Tanguay’s Dictionary

Tanguay's Dictionary
Tanguay's Dictionary for historical French-Canadian genealogy and ancestry

Since my father’s family is French-Canadian, I’ve been looking into resources that target this genealogy area. My most recent purchase as been a digital copy of the Dictionnaire genealogique des familles canadiennes, complied by Rev. Cyprian Tanguay. In English, the title of this collection is The Genealogical dictionary of Canadian families. It’s really better known just as Tanguay’s Dictionary (or dictionnaire Tanguay).

It’s a 7-volume work filled with vital record information (including dates and names for births, deaths and marriages) spanning the time between 1608 and 1760. It’s limited to the Quebec region of Canada, though that shouldn’t be much of a limitation since that is where most French-Canadian families lived at that time.

There are some places where you can search Tanguay’s Dictionary for free but I prefer to have a copy of my own in case a website goes down. I got mine CD from globalgenealogy.com.

After using so many online databases with great searching capabilities, I was a little disappointed in the CD. There was nothing wrong with it, but it is just a big collection of scanned documents directed from the book. You have to read through the index and find the page you want (just like if you were reading from the original. All the text is in French, in case you hadn’t guessed.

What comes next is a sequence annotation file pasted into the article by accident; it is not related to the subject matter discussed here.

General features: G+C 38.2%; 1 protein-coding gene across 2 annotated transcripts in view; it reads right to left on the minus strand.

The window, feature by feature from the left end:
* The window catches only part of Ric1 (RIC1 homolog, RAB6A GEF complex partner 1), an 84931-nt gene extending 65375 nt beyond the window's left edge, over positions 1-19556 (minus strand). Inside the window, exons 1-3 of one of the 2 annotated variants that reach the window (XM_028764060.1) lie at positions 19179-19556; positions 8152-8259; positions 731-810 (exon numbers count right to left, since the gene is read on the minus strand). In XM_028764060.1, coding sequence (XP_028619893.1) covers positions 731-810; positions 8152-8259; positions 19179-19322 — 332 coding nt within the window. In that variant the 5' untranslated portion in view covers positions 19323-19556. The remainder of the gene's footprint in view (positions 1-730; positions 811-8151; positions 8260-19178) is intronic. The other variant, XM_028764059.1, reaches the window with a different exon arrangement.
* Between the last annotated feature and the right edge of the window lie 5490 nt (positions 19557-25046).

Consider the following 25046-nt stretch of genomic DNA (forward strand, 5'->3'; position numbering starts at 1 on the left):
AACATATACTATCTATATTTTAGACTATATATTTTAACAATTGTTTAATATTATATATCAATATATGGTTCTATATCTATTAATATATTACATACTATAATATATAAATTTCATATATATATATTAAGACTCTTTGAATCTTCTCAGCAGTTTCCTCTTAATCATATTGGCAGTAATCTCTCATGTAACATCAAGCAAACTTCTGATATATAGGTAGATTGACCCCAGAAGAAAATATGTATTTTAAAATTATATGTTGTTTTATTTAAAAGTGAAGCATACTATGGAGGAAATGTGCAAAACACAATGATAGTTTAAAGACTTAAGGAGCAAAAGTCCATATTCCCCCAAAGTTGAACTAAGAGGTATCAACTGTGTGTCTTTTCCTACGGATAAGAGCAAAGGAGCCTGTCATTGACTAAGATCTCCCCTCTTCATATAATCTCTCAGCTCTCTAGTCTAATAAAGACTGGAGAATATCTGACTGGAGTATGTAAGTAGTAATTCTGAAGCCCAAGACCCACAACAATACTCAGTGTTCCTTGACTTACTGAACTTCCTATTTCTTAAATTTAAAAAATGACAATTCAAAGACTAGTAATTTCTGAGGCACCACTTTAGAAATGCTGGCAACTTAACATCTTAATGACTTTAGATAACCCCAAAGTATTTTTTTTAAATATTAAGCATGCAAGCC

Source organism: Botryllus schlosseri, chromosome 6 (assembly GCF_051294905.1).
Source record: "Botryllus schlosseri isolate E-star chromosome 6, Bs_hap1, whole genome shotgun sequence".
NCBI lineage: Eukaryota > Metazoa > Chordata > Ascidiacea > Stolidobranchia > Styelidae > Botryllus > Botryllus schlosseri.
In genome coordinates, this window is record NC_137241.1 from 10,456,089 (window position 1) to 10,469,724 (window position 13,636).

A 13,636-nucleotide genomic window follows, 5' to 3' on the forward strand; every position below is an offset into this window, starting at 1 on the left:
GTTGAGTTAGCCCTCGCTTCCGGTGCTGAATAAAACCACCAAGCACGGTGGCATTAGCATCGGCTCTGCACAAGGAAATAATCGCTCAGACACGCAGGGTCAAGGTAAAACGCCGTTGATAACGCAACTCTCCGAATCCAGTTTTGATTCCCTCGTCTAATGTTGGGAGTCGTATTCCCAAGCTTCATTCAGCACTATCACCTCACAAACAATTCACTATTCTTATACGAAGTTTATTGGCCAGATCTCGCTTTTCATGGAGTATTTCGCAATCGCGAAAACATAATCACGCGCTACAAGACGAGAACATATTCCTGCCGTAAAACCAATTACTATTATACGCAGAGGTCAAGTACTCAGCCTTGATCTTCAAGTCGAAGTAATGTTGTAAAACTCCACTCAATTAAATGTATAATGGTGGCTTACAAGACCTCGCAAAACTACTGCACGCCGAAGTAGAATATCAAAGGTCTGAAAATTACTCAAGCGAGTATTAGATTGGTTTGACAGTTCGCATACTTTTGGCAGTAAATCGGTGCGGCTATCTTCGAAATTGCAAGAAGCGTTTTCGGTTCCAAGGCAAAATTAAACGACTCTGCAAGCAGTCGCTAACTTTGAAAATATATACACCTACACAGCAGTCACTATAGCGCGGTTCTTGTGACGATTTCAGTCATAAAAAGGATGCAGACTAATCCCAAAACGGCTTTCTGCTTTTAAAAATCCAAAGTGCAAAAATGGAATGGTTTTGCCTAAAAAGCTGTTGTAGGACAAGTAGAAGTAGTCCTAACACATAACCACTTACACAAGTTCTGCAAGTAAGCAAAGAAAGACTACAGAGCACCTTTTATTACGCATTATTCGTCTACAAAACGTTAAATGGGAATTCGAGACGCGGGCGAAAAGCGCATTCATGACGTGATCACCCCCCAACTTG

Everything is alphabetical, and then arranged by date. The dates are marriage dates, not birth dates. The book is oriented around when people were married which is a little different than most genealogy resources.

It is not an easy book to navigate. Tanguay’s Dictionary uses some odd formatting that can be very confusing until you have a chance to read through it for a while.

Each page reads in two columns, like a dictionary. Each entry is based on marriage dates, as I mentioned. Then the man’s name is given first on the left side of the column, and his father’s name is tucked off to the right after a square bracket. The man’s wife is next and father also on the right. After that is all their children’s names, along with their birth/death dates and birth locations. Take a look:

Tanguay's Dictionary
Tanguay’s Dictionary for historical French-Canadian genealogy and ancestry

So in the above example, Joseph Adam is shown in the left column. He was married in 1747 to Marie-Joseph Maillot in St-Pierre les Desquets.. Joseph’s father was Jean-Baptiste Adam, and Marie-Joseph’s father was Pierre Maillot. They had children Joseph, Angelique, Francois-Xavier, Marguerite and Marie-Joseph. Joseph was married a second time to Marie-Charlotte Tipeaux, whose father was Damien Tipeaux.  Does that make it clearer?

If you have any French-Canadian ancestry, Tanguay’s Dictionary is one resource you really should have on hand.